Truancy costs districts 1000’s of dollars a day

It's probably the most wonderful time of the 12 months for prime school seniors who’ve already declared which colleges they'll be attending in the autumn. As graduation approaches, Bay Area students may be seen in glittery prom dresses, having fun with the ultimate weeks of their senior 12 months and perhaps even skipping a category or two.

For a highschool student who has to skip third period history class, the results could seem small, however the empty seats cost school districts hundreds of thousands of dollars annually.

Four years after the COVID-19 pandemic, schools proceed to struggle with declining enrollment and protracted chronic absenteeism.

According to the California Department of Education, school districts statewide lose about $3.6 billion in funding annually as a consequence of absences. Last 12 months, 93% of California's 6 million students were absent no less than once, and the typical was 14.6 days. In total, California students missed 80 million days of college in 2022-23.

The state has a $27.6 billion budget deficit. To close that gap, Governor Gavin Newsom has proposed a change to guaranteed minimum payments to varsities that would cost districts $12 billion. Even if that number is lowered through negotiations, the formula means California schools are under constant financial pressure to pay their bills.

California is one in every of seven states that fund schools based on average every day attendance—the typical number of scholars in school on daily basis throughout the college 12 months. Whether students are sick or skipping class, in the event that they're not of their seats, schools lose money.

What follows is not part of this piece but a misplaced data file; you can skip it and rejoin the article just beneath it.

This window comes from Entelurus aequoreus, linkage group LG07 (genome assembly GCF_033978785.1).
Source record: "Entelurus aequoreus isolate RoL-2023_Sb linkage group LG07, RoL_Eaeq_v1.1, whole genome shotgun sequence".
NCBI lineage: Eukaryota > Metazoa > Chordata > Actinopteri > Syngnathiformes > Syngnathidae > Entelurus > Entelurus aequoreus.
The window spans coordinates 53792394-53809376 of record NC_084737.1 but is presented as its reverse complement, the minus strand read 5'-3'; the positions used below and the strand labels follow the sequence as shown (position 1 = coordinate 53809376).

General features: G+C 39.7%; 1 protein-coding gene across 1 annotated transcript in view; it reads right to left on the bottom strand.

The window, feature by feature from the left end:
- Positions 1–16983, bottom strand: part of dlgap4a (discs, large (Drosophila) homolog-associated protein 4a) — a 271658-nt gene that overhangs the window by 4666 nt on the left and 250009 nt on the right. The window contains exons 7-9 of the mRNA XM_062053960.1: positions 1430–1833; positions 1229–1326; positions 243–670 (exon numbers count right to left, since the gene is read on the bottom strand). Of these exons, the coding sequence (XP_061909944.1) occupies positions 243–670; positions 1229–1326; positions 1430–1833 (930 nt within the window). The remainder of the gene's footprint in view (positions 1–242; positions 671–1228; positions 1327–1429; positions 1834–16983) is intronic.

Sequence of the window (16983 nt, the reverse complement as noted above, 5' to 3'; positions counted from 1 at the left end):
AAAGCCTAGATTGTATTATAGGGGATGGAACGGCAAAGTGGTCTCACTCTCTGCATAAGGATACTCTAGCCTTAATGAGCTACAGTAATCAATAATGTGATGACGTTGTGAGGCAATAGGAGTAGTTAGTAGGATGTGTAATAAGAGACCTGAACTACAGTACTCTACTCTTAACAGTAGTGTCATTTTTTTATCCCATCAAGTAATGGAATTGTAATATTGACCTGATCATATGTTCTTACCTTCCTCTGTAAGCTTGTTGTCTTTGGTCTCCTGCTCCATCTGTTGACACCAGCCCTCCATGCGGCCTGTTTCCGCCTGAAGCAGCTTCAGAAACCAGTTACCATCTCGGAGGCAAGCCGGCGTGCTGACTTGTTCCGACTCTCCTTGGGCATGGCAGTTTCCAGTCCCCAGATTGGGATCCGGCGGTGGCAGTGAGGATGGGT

That's essential because districts create their budgets – teachers, staff and overhead – based on the estimated number of scholars enrolled in the beginning of the 12 months. But the state only gives districts money for the number of scholars who show up every day.

Senator Anthony Portantino (D-Burbank) said average every day attendance will be the “most unfair” approach to funding public education.

“If you take money away from a district because someone is absent, you are not reducing their (overhead costs), you are simply penalizing them for their absence,” Portantino said.

The money allocated to varsities relies on a fancy formula that features state, federal and native funds. The base amount varies barely for every grade level, and districts receive additional money for low-income students and English learners.

For example, Oakland Unified loses $73 for on daily basis a first-grader misses class, while neighboring Piedmont Unified loses $57, in keeping with California Department of Education data that lists the annual per-pupil amounts districts receive.

An absent highschool student costs the district $86 at Emery Unified, while the quantity at Dublin Unified is $65, in keeping with CDE data.

Some districts are less affected by student absences than others. The local property taxes paid to varsities in San Jose Unified, Santa Clara Unified and Palo Alto Unified are higher than the minimum amount they might have received from the state, so the financial penalties for student absences will not be as high.